Author: Donna Mazza
Publisher: Allen & Unwin
Fauna is Donna Mazza’s tribute to an unsettling future that seems as near as new week. Not even twenty years from the present day, scientists have engineered DNA technology that allows them to reverse the extinction of creatures thought to have been lost to an ancient world. LifeBLOOD® recruits Stacey and her husband, Izak, to take part in an experimental genetics program that will blend their human embryo with the genetic coding of a Neanderthal child. They know little of what to expect and how the course of this pregnancy, birth, and the initial years of this child’s—Asta’s—life will define Stacey as a mother, her personhood, and her family.
The chapters are punctuated with the wildlife that surrounds the area. The beginning of the story is set in Perth, close to the hospitals and treatment centres, but relocates to the South-West of WA once Asta is born. Stacey’s observations of the plant life, patterned bird behaviour, and the weather complement her insights into Asta’s rapid growth: her grasps at language, her constant feeding, and the way she engages with her family and shies from strangers. Stacey continues to cite an ecosystem which speaks to the relationship she shares with Asta,
‘Milk and blood, blood and milk. Whorl together. My blood is her blood, her milk is my blood.’
But it also speaks to the fissure that is created between Stacey and Izak; Stacey and her other two children, Emmy and Jake; and Stacey and the fun-loving, adventurous woman of her younger years. As Stacey becomes one thing for Asta, she becomes less of a thing to the people around her—a breakdown of an ecosystem,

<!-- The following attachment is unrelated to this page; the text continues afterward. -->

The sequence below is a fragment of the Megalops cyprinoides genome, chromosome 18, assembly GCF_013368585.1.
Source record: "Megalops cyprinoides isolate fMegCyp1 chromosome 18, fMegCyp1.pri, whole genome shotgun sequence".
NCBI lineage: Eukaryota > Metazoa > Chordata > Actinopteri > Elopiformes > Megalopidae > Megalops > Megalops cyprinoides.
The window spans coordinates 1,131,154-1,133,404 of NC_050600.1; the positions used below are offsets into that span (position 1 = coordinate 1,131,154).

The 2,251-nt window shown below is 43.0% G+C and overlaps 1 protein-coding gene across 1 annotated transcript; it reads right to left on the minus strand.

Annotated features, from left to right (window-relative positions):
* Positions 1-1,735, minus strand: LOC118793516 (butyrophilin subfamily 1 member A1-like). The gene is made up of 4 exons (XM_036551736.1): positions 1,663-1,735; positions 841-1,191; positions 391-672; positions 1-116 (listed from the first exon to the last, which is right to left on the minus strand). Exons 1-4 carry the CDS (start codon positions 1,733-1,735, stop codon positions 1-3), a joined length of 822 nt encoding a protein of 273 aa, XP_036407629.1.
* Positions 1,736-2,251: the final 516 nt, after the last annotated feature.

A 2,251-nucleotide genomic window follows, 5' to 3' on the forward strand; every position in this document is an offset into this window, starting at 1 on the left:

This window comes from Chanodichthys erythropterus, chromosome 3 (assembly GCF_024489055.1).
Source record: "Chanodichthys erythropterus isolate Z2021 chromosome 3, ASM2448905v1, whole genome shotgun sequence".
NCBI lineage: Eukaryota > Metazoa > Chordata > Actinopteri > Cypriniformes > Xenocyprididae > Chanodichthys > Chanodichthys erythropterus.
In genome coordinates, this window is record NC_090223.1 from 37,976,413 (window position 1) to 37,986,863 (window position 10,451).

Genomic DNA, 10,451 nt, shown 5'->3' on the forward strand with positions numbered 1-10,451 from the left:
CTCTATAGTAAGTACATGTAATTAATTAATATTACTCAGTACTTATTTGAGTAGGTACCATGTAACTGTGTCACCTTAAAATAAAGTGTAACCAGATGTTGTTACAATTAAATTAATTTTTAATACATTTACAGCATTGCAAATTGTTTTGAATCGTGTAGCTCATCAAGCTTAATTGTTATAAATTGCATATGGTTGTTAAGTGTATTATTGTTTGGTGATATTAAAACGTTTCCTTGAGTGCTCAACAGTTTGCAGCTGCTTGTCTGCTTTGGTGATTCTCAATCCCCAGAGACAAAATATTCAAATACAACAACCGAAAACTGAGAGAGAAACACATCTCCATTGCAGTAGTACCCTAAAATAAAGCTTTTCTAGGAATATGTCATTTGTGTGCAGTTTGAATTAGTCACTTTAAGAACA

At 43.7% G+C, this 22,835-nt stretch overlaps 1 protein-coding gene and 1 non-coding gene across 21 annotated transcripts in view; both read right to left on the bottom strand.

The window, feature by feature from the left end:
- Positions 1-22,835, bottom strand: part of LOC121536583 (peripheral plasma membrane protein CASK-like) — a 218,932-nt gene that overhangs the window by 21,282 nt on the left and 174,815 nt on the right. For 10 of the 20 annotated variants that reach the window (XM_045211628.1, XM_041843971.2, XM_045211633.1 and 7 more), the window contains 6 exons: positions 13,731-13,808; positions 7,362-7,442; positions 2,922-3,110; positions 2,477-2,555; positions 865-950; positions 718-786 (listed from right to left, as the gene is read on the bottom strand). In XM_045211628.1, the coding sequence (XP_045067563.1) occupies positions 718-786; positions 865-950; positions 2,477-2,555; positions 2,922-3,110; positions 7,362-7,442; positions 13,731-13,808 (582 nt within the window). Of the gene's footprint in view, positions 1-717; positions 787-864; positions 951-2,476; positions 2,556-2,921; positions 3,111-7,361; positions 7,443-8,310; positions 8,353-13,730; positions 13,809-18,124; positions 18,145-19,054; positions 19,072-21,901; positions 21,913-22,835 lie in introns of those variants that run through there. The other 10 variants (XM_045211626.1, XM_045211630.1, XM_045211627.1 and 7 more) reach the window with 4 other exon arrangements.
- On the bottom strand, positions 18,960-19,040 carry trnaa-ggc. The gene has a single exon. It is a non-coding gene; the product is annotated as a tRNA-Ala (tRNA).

‘I have become the mother she needs. Who I am and who I might have been have gone completely.’
The pages pang with loss and anxiety: the loss of an unborn child, the loss of relationship between Stacey and her own mother, and the loss of intimacy between her and her family. This constant reinforcement of loss generates a lot of anxiety for Stacey. And in an effort to quell the ensuing paranoia, she is willing to sacrifice everything else for the sake of her relationship with her new child.
Mazza establishes a profound study on the delicacies of motherhood—first and foremost—both visceral and deeply empathetic. The author also presents a scientific phenomenon that feels eerily near and made all the more urgent due to the breadth of research that makes this work feel anything but another fictional tale.